Meager Income

Pay Off Debt, Retire Comfortably on Meager Income, Win the Lottery, Not Necessarily in that Order

Bob Rodriguez

Posted on | June 6, 2011 | No Comments

I keep a list of people that I’d like to meet one day.  I’m adding Bob Rodriguez to that list.   I read about him on the CNNMoney and Fortune web site here.  Mr. Rodriguez has achieved tremendous success as a money manager.

Rodriguez, the CEO of $16 billion money management firm First Pacific Advisors, isn’t the type to be satisfied with being right (though he’s certainly not above that particular pleasure). He’s seemingly compelled to share the hard truth. It’s as if he has this terrible gift, and with that comes the obligation to tell the world when calamity is on the horizon.

His resistance to investing vogues has paid off richly over the long run: His stock fund, FPA Capital (FPPTX), has returned 15% annually over the past 25 years, beating every single diversified equity fund, according to Lipper. His bond fund, FPA New Income (FPNIX), has never posted an annual loss. “He’d rather lose his clients than position their money in a way that he feels is inappropriate,” says Stephanie Pomboy, head of institutional research firm MacroMavens. “It’s almost sad that you can count the number of people who are willing to do that on, probably, one finger.”

I was further impressed by his humble roots:

It is a classic American tale: the immigrant’s son who made good.

Rodriguez grew up in a working-class neighborhood in Los Angeles. His father, Joseph, was a Mexican immigrant who plated jewelry for a living (the family’s otherwise modest house had gold-plated doorknobs). Though neither the mother nor the father, now both deceased, went to college, they taught Rodriguez and his older brother, Dick, about history and ethics. Joseph used to carry a copy of the Constitution in his pocket and would quiz his sons on it.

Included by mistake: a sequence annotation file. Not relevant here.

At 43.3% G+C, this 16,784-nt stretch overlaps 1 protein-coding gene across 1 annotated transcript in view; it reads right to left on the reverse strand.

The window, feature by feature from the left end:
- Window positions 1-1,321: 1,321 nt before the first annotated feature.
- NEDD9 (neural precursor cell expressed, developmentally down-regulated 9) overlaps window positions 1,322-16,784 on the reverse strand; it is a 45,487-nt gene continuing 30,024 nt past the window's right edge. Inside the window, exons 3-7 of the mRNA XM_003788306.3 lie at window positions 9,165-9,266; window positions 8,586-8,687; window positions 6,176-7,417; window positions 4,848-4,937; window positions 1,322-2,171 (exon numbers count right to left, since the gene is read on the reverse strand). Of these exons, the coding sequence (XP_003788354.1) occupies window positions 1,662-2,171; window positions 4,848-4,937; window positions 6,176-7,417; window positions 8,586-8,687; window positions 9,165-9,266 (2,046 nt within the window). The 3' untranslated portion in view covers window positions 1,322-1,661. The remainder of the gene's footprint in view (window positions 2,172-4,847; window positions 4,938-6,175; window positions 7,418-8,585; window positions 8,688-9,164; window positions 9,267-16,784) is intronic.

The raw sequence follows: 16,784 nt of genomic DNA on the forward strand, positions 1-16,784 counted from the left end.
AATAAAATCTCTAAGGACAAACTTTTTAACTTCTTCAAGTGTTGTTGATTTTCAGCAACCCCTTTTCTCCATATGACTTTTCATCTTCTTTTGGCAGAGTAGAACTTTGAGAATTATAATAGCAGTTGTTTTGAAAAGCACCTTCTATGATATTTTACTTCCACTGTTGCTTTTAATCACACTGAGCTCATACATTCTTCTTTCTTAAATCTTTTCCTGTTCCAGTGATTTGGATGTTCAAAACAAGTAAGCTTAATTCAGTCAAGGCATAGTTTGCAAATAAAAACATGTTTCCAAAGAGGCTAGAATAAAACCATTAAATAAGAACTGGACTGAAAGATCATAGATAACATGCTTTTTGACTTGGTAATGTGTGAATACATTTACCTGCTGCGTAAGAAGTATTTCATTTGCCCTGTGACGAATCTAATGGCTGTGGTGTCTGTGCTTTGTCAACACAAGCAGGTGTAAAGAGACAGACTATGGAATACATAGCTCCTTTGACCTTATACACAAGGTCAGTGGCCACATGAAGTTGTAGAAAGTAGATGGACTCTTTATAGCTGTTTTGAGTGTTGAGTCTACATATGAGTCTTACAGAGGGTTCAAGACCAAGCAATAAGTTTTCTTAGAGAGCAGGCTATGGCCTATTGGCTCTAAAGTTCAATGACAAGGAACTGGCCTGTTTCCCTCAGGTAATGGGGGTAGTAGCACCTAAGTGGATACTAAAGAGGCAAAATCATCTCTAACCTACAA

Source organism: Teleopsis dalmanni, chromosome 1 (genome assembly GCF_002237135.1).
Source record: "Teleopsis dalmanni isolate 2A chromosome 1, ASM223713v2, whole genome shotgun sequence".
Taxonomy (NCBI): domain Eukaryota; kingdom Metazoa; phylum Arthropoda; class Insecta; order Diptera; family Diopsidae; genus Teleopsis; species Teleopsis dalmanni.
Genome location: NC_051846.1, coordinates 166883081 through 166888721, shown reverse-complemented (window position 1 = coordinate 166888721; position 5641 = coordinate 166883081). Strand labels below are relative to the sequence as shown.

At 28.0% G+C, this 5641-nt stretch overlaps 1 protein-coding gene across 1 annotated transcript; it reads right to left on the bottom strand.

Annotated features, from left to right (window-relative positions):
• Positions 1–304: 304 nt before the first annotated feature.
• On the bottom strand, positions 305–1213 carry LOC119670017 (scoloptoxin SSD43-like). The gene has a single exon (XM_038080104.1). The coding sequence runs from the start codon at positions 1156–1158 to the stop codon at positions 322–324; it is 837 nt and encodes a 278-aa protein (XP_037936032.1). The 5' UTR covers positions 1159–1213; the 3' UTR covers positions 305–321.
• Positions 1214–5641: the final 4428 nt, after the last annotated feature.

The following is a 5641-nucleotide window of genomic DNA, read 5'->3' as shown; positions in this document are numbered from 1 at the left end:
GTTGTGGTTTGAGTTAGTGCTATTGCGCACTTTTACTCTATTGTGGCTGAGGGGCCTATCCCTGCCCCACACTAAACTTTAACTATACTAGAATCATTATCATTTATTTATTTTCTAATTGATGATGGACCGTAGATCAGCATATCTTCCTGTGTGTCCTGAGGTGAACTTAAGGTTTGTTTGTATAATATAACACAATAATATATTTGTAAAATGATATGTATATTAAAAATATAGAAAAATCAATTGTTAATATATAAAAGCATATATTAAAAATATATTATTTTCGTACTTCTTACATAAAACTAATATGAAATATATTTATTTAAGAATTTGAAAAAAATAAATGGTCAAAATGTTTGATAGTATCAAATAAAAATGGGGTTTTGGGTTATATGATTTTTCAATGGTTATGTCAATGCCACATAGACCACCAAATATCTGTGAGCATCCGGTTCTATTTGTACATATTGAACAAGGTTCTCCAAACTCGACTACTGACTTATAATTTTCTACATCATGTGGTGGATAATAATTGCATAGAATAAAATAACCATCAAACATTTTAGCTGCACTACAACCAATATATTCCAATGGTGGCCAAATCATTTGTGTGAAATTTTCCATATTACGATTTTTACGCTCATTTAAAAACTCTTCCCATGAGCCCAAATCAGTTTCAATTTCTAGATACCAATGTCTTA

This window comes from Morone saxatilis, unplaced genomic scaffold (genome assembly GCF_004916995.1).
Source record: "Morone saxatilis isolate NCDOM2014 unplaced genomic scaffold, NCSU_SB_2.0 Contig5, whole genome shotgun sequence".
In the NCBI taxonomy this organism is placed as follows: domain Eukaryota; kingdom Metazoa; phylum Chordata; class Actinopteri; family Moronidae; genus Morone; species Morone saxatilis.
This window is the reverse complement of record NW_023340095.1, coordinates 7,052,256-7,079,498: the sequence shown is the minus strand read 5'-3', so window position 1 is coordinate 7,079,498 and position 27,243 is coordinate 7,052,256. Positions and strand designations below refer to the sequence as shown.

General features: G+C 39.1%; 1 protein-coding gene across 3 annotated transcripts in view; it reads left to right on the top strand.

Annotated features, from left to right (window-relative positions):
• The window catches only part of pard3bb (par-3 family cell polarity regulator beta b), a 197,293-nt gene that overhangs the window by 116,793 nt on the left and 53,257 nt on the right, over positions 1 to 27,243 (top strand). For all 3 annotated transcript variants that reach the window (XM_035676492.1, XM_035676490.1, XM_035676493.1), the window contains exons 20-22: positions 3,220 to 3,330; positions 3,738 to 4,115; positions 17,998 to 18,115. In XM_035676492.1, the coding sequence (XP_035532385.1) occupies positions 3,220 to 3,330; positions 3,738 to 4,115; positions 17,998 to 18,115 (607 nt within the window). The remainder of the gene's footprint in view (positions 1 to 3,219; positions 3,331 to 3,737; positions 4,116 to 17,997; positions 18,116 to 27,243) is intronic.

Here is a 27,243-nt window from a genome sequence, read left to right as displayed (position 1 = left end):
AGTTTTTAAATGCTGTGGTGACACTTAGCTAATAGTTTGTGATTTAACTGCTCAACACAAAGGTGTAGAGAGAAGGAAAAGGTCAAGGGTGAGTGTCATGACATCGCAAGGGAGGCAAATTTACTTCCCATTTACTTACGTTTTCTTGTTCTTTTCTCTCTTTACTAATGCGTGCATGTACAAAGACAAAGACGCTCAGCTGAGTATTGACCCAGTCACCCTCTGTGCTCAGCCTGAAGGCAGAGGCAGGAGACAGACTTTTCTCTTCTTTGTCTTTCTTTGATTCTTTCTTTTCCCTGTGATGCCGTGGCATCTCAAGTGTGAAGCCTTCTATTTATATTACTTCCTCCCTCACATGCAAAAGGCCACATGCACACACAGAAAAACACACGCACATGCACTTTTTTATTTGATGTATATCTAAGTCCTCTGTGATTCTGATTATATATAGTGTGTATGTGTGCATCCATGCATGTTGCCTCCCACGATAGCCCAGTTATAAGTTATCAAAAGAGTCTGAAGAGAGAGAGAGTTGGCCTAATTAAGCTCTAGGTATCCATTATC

Joseph refused to teach the boys Spanish. “He was adamant that we be Americans,” Rodriguez says. “He did not want my brother or me to grow up with an accent. It was not a good time to be of Mexican or Spanish heritage.” Rodriguez’s father proudly hung his certificate of U.S. citizenship in a “place of honor” in the family’s den.

Rodriguez was an obsessive boy, especially when it came to money. He began collecting coins at age 6. He would memorize which vintages of pennies, nickels, and dimes were most valuable, and then convince gas station managers to trade with him. (He also collected stamps and insisted that his friends use tweezers if they wanted to pick them up.) When Rodriguez received a school assignment to write a letter to an important person at age 10, he chose the chairman of the Federal Reserve. He was even a (very) small-time banker: Rodriguez slowly accumulated savings, then lent money to his high-school-age brother — at usurious rates — when Dick needed cash to go on dates.

When Rodriguez was 12, he had a major operation on his teeth that, for two years, left him with a heavy speech impediment. Classmates teased him — so he gave a speech on the topic of elocution to show that he could make fun of himself. “Most people, when they’re different, they become self-conscious,” says Dick. “Bob hasn’t been one to sacrifice his ethics or his intellect to fit in.”

Los Angeles in the 1950s could be a hostile place for an immigrant’s son. Rodriguez recalls riding his bike past NO MEXICANS signs. And when the self-described B+ student told his high school guidance counselor that he wanted to go to college, he says, the counselor said he would be a better fit for trade school. “I told him to go to hell,” he bristles.